Ancient people were afraid of comets – they were said to bring bad luck or foretell disaster. We now know that comets are small ice worlds that have been left over from the formation of the planets. Billions of comets are thought to exist on the edge of the Solar System, beyond the orbit of Pluto.
Most comets are so small and so far away that we cannot see them, even in the biggest telescopes. But we can see them when they head inwards toward the Sun and grow tails of gas and dust. (The word comet means 'hairy star'.)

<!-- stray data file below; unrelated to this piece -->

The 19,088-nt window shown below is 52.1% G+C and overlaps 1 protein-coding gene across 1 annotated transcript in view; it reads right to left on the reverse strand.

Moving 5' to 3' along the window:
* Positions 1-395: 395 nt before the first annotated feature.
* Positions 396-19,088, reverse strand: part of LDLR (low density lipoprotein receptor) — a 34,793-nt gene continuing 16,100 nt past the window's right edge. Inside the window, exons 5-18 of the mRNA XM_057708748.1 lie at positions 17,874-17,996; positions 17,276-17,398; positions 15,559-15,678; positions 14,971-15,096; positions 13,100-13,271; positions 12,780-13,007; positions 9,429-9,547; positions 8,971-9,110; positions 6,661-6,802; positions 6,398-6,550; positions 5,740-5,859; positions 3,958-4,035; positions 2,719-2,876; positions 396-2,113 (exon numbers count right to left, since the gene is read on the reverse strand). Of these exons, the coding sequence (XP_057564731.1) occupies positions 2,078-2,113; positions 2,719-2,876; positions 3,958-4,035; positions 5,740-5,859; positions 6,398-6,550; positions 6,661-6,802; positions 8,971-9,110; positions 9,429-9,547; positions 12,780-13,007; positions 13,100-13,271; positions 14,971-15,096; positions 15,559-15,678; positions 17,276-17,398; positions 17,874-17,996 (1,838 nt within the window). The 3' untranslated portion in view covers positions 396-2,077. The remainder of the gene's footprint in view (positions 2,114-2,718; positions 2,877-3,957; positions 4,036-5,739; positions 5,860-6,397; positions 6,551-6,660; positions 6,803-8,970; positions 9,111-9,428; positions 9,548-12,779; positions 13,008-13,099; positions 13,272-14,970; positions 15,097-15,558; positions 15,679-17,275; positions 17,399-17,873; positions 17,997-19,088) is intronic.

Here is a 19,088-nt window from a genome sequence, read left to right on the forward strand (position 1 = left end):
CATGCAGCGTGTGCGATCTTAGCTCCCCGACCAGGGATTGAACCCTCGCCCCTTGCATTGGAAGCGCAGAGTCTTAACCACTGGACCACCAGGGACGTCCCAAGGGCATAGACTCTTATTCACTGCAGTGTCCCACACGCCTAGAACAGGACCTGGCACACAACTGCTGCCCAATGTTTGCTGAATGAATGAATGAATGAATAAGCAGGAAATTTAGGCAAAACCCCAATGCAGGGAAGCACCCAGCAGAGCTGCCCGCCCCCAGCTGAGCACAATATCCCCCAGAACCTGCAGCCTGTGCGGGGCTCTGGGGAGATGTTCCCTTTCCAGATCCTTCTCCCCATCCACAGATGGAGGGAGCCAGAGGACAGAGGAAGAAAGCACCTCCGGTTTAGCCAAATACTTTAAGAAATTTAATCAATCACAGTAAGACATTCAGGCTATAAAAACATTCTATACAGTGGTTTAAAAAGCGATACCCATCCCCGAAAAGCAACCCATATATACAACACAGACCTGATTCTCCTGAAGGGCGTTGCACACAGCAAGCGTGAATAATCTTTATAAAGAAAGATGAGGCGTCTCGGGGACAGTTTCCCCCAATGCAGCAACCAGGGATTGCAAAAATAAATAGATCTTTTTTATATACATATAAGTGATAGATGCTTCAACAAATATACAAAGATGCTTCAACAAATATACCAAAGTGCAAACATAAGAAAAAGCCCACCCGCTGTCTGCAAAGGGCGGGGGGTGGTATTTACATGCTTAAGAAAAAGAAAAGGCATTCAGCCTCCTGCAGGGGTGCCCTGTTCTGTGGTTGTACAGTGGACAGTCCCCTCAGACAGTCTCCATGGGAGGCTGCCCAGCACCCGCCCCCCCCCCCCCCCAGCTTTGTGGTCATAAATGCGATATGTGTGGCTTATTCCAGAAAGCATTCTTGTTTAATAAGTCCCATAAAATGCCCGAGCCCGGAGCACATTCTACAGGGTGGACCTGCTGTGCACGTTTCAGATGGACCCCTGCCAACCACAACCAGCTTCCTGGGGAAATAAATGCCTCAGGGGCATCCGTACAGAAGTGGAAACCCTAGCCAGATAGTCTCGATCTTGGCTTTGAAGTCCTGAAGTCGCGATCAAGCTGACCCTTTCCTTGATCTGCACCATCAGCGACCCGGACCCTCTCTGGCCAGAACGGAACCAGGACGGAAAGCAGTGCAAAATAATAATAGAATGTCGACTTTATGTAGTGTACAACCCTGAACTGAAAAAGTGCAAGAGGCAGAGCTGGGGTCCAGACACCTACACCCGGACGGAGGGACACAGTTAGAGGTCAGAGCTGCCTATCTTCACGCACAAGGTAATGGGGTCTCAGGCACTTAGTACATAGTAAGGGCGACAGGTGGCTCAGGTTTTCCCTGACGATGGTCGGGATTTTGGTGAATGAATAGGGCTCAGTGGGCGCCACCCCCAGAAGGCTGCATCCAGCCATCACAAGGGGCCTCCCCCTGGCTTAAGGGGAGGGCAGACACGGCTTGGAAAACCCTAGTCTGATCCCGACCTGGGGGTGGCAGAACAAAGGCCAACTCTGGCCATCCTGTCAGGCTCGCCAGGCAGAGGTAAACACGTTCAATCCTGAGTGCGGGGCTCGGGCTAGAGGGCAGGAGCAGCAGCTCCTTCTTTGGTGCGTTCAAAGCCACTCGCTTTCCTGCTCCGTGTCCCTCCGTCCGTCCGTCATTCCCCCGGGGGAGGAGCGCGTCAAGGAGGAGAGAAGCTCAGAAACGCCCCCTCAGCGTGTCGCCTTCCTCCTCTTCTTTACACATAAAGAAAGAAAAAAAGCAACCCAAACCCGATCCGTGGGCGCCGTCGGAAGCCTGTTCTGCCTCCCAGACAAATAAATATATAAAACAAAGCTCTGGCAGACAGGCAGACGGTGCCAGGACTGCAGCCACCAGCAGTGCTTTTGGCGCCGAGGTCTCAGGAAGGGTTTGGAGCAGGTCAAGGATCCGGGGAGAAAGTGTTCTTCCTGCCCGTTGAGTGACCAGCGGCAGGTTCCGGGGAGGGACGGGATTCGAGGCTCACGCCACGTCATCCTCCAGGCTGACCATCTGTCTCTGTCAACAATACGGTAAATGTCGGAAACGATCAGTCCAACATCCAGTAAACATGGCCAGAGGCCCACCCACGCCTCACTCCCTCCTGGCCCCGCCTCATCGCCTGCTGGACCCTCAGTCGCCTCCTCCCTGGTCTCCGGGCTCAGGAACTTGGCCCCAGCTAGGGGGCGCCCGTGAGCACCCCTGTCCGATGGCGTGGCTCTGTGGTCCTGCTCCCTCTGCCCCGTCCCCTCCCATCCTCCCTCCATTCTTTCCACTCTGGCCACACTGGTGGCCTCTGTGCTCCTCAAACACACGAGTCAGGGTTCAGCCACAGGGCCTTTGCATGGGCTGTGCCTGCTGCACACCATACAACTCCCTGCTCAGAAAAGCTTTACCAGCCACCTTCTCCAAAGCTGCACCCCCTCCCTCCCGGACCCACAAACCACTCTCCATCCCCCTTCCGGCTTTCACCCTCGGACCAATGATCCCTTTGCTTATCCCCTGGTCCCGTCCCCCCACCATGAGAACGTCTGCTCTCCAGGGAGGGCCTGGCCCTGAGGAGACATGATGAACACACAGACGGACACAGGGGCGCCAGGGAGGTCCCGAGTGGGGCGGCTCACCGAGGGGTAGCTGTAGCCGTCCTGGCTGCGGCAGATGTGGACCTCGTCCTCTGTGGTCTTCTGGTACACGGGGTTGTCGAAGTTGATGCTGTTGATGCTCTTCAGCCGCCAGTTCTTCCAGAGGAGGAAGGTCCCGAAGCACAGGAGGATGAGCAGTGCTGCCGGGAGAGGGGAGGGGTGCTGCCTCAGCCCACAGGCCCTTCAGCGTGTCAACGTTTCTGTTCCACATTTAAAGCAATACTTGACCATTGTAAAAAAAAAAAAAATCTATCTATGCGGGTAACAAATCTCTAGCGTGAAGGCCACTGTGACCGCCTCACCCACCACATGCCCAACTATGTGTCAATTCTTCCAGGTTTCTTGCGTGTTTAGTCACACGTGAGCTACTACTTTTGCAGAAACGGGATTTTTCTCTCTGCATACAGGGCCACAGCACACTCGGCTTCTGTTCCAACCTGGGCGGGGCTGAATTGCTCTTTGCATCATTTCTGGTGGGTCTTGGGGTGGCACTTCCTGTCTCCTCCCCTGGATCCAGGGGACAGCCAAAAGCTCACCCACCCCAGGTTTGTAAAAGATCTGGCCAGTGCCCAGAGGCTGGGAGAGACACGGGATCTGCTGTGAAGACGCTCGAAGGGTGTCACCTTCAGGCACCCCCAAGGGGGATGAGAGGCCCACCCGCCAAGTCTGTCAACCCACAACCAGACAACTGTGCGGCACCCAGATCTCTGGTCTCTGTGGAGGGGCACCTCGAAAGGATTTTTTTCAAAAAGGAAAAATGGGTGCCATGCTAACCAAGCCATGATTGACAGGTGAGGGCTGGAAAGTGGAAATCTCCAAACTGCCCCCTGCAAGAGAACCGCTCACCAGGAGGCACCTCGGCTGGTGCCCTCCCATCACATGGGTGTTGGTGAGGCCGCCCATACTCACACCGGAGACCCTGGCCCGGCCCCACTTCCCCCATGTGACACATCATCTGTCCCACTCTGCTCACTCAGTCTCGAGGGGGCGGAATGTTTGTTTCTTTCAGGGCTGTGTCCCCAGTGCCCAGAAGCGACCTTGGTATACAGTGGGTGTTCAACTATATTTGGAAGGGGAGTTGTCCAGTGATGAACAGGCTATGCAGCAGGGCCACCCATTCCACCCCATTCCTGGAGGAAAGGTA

The heat of the Sun makes the ices turn into gas that streams for millions of kilometres into space. Despite their length, the dust particles they contain are no bigger than grains of sand.
Some comets take only a few years to swing around the Sun. Some – like Halley's comet – take much longer. Others appear once and are never seen again. ESA's SOHO spacecraft has been used to discover thousands of small comets that fly very close to the Sun. Many of them crash into the Sun or are pulled apart by its strong gravity.
In 2014, Europe's Rosetta spacecraft will make history by going into orbit around a comet and dropping a lander on its surface.